“Pappy, want to see my new tattoo?” she asks. “No, Georgia, I don’t,” he says without looking up from his paper. “But pappy you’ll like this one.” “I doubt it Georgia,” he replies softly. Pappy always speaks softly out of fear of having a heart attack. This drives Georgia crazy since she isn’t receiving the attention she craves. So Georgia, refusing to take the hint, whips her right breast out from under her tank top in the middle of the living room for all to see and radiating out from her nipple are what are supposed to be the rays of the sun. Pappy at the mere idea of seeing Georgia’s breast races into the other room where we all hear the frantic puff, puff, puff as he pumps the bulb on the mobile blood pressure machine. Mama races after him to make sure he’s all right. Gram on the other hand never moves, her expression barely changing. “You are such an ass,” I tell Georgia. “That is the ugliest tattoo I have ever seen.” Georgia could care less, having caused drama and chaos she is pleased with herself. She pulls her tank top back into place and smiles. Pappy, flushed and panting, returns to the living room holding tightly onto mama’s arm. She guides him back into the recliner and with an angry look on her face tells Georgia how inappropriate it is to show her breast in front of her grandfather.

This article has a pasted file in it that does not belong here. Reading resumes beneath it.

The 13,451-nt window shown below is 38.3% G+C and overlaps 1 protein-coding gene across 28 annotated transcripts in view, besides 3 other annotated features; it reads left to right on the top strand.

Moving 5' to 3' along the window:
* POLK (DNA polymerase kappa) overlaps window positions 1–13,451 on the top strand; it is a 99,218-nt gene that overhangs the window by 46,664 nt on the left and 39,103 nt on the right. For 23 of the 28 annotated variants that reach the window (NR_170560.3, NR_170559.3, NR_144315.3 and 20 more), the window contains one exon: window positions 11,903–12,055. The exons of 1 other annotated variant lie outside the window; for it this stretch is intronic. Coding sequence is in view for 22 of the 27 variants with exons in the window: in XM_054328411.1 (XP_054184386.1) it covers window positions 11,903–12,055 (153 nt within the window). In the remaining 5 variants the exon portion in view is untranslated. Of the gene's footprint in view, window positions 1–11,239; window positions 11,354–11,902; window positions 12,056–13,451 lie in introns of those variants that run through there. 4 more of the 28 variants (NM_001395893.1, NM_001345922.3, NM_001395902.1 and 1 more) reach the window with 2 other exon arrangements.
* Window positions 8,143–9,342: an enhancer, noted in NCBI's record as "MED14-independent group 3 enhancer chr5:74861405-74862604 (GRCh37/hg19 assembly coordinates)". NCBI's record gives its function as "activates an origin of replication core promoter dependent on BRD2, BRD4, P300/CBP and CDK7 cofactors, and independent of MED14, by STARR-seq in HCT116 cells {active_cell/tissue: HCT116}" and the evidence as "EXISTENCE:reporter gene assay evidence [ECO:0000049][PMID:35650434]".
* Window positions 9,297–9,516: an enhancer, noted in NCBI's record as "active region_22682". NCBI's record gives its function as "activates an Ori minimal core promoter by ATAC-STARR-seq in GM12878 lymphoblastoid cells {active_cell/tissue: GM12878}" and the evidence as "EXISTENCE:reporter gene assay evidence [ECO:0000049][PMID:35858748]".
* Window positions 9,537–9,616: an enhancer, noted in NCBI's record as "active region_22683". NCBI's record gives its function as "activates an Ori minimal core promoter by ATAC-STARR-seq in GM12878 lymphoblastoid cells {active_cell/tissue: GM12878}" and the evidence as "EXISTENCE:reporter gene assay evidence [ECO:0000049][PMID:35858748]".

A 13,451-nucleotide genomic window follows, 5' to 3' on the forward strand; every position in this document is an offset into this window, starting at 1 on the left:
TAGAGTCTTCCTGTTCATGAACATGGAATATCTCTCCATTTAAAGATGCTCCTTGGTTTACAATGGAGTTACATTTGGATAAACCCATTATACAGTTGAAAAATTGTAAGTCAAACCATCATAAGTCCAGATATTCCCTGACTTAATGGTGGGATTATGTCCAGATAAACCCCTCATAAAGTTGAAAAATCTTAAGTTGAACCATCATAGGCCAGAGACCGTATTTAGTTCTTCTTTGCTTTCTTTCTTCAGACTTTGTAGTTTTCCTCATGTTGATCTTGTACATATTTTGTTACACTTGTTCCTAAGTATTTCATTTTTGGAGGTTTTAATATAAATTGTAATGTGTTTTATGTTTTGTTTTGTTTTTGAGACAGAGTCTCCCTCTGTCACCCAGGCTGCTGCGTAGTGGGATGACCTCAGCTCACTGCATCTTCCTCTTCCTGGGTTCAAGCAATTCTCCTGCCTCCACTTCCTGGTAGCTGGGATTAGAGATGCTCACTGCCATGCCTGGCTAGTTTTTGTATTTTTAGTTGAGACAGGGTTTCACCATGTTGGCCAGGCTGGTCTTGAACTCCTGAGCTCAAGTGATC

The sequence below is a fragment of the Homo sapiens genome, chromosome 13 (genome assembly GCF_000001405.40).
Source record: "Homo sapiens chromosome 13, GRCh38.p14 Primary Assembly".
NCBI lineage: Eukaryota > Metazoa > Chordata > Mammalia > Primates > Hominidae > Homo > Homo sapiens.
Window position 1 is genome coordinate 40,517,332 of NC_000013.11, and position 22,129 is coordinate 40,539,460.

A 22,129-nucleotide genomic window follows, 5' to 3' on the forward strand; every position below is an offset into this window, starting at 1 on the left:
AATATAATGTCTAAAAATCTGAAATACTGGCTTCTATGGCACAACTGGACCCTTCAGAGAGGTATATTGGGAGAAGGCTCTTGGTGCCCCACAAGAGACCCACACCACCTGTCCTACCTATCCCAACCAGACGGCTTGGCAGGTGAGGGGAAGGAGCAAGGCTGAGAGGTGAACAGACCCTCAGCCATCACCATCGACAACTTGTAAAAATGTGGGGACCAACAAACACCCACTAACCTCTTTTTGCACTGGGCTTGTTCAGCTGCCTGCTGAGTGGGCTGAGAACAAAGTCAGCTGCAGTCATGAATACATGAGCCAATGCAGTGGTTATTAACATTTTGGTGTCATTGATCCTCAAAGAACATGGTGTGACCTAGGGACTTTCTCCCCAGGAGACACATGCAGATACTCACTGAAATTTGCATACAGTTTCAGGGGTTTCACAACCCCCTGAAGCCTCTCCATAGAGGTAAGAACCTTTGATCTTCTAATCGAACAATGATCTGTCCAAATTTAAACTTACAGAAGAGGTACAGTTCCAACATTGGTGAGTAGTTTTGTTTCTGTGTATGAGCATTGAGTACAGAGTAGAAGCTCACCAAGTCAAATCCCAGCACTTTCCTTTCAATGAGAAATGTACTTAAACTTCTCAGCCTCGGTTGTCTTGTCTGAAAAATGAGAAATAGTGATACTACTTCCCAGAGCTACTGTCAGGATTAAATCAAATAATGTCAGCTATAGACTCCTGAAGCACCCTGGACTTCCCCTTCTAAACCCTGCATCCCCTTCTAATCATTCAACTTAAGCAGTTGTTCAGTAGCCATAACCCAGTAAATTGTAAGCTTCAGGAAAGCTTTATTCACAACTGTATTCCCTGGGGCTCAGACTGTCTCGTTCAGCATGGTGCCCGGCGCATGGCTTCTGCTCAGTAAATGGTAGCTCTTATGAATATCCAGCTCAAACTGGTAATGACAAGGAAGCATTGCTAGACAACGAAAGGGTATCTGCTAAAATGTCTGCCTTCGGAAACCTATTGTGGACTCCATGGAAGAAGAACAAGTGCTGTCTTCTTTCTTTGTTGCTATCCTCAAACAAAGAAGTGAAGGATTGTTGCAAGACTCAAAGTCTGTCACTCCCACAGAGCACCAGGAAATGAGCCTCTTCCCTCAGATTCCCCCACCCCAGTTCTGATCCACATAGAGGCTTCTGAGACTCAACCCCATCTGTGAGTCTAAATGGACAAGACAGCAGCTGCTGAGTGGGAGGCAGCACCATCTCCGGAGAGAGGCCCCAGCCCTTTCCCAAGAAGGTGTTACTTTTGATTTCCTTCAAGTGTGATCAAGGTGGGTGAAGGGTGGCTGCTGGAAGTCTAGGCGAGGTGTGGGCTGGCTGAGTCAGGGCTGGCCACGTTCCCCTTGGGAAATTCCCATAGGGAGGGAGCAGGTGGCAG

Inappropriate behavior is typical for Georgia. She has no clear definition of what is deemed appropriate and what is not. I recall the time when Georgia, who was ten at the time, went running naked down the street in front of a group of teenage boys thinking it was funny. Mama calmly took Georgia aside and explained to her that young ladies keep their clothes on. Less then a week later, mama caught Georgia outside in the front yard holding a little boy down and trying to kiss him. The boy was squirming furiously and he tried to get out from under Georgia who was hell-bent on making their lips connect. Mama pulled Georgia off the boy, who ran away as fast as his little legs would carry him and dragged Georgia into the house. “Georgia,” mama said exasperated, “Stop, you can’t go around kissing on boys. Now let’s get you something to eat for lunch. You must be hungry.” And Georgia replied, “I am hungry mama, I’m hungry for kissing Payton.” Mama threw her hands into the air and walked away. Georgia was simply sexually in sync with her body more than most little girls her age. Even at four and five she would flutter her beautiful green eyes at you as you gave her a kiss goodbye and then she would beg for another. As a teen she began to dress seductively and would strike poses to accentuate her curves. Even her teachers at school took notice. Ms. Pinckney, Georgia’s English teacher, pulled mama aside at Georgia’s seventh grade parent/teacher conference and told mama Georgia had more moves than she did at midnight. Mama got the hint and every morning thereafter would make Georgia wake her up so she could see what Georgia was wearing to school. “That’s a nice outfit Georgia,” mama would say. “See, you don’t need to show your body to be attractive.” Then as soon as Georgia closed mama’s bedroom door she would sprint downstairs to the spare bathroom where she would change her outfit again. Mama never caught on. Georgia insisted on getting attention one way or another and started to rim her eyes heavily in black eyeliner. Day after day the black lines became thicker and more catlike. “Give me your eyeliner,” mama said to Georgia as she held out her hand. “But mama,” Georgia resisted. “Georgia, give me the eyeliner. You look much too old for your age.” Georgia handed mama her kohl eyeliner and stormed off. The next day mama received a call from the school principal. Georgia had started a fight with another girl and mama had to pick her up immediately. Mama opens the office door and to her surprise there sat Georgia, dressed in a mini skirt and tank top with her eyes as black as a raccoon.